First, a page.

Scientists hoping to develop new energy resources have long pursued the goal of directly converting methane, a simple and abundant chemical found in natural gas, into a usable fuel such as methanol. Until now, scientists have required expensive-to-generate high temperatures to do this.
In a new study, researchers at the U.S. Department of Energy's (DOE) Argonne National Laboratory, Tufts University and Oak Ridge National Laboratory teamed up to explore the potential of rhodium-based catalysts for this conversion under milder conditions.
"Our work shows the potential of rhodium to enable this conversion under 'mild conditions' such as lower temperatures," said Argonne X-ray scientist Sungsik Lee. "Converting methane to methanol under mild conditions could have significant applications and present a breakthrough in catalysis."
"Our work shows the potential of rhodium to enable this conversion under 'mild conditions' such as lower temperatures." - Sungsik Lee, Argonne X-ray scientist
Methanol is a key feedstock for the production of chemicals, some of which are used to make products such as plastics, plywood and paints. Methanol also could potentially fuel vehicles or be reformed to produce high grade hydrogen for fuel cells.
The decades-long interest in finding efficient ways to convert methane to methanol has grown even stronger in recent years thanks to the abundance of methane found in U.S.-based natural gas.
However, the current method for producing methanol from methane involves a multi-step process that is neither efficient nor economical in small-scale applications.
In the study, published in Nature, the researchers developed a new way of converting methane to methanol using rhodium and tested the effectiveness of rhodium catalysts under varying conditions. The catalysts, prepared using relatively simple procedures, were used to better convert methane to methanol and acetic acid using oxygen (O2) and carbon monoxide (CO) under mild conditions.
"The direct conversion of methane to liquid methanol has been an unsolved problem in catalysis," said Lee. "Through the use of various testing facilities, including Argonne's Advanced Photon Source, we were able to provide new insights into the atomic-scale structure of these noble catalysts, which are atomically dispersed rhodium complexes rather than nanoparticles."
In a commentary in Nature, based on the study, Ive Hermans, chemistry professor at the University of Wisconsin-Madison, noted that the research "links homogeneous organometallic chemistry ... with solid-phase (heterogeneous) catalysis, and illustrates the importance of understanding catalysts at the atomic scale."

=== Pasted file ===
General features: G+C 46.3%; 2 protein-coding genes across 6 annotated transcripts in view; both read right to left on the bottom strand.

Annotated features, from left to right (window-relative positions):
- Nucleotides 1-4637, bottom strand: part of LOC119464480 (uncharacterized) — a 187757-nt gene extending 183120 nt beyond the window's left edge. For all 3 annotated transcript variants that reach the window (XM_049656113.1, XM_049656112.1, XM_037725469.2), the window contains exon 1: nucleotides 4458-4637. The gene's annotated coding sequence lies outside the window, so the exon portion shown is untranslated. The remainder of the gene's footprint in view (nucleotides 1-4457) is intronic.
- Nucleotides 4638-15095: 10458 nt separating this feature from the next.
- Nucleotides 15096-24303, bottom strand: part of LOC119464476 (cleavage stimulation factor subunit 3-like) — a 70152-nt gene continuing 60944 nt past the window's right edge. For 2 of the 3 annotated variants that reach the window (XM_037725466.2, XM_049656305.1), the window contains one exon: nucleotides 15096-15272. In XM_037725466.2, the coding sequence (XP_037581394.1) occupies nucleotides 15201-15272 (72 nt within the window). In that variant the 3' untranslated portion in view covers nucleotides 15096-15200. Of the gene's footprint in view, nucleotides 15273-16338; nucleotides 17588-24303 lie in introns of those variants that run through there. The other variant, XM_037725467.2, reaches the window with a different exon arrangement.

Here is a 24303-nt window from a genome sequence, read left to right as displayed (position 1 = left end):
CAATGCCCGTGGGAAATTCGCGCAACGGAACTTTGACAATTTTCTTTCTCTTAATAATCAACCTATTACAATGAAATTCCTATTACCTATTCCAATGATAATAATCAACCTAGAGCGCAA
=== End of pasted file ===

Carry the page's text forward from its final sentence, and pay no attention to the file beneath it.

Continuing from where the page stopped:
In the study, the research team suggested that further research and testing will illuminate the mechanism and reaction pathways that will guide new methane conversion catalyst design.
"While our work is still far from commercial application, it may inspire research directions for new methane-converting catalysts," said Lee.
The Nature paper is titled "Mild oxidation of methane to methanol or acetic acid on supported isolated rhodium catalysts." Argonne's Advanced Photon Source is a DOE Office of Science User Facility. The research was funded by DOE's ARPA-E program.
Argonne National Laboratory seeks solutions to pressing national problems in science and technology. The nation's first national laboratory, Argonne conducts leading-edge basic and applied scientific research in virtually every scientific discipline. Argonne researchers work closely with researchers from hundreds of companies, universities, and federal, state and municipal agencies to help them solve their specific problems, advance America's scientific leadership and prepare the nation for a better future. With employees from more than 60 nations, Argonne is managed by UChicago Argonne, LLC for the U.S. Department of Energy's Office of Science.
The U.S. Department of Energy's Office of Science is the single largest supporter of basic research in the physical sciences in the United States and is working to address some of the most pressing challenges of our time. For more information, visit the Office of Science website.
Jared Sagoff | EurekAlert!
New eDNA technology used to quickly assess coral reefs
18.04.2019 | University of Hawaii at Manoa
New automated biological-sample analysis systems to accelerate disease detection
18.04.2019 | Polytechnique Montréal
A stellar flare 10 times more powerful than anything seen on our sun has burst from an ultracool star almost the same size as Jupiter
A localization phenomenon boosts the accuracy of solving quantum many-body problems with quantum computers which are otherwise challenging for conventional computers. This brings such digital quantum simulation within reach on quantum devices available today.
Quantum computers promise to solve certain computational problems exponentially faster than any classical machine. “A particularly promising application is the...
The technology could revolutionize how information travels through data centers and artificial intelligence networks
Engineers at the University of California, Berkeley have built a new photonic switch that can control the direction of light passing through optical fibers...
Physicists observe how electron-hole pairs drift apart at ultrafast speed, but still remain strongly bound.
Modern electronics relies on ultrafast charge motion on ever shorter length scales. Physicists from Regensburg and Gothenburg have now succeeded in resolving a...
Engineers create novel optical devices, including a moth eye-inspired omnidirectional microwave antenna
A team of engineers at Tufts University has developed a series of 3D printed metamaterials with unique microwave or optical properties that go beyond what is...
17.04.2019 | Event News
15.04.2019 | Event News
09.04.2019 | Event News
18.04.2019 | Life Sciences
18.04.2019 | Physics and Astronomy
18.04.2019 | Life Sciences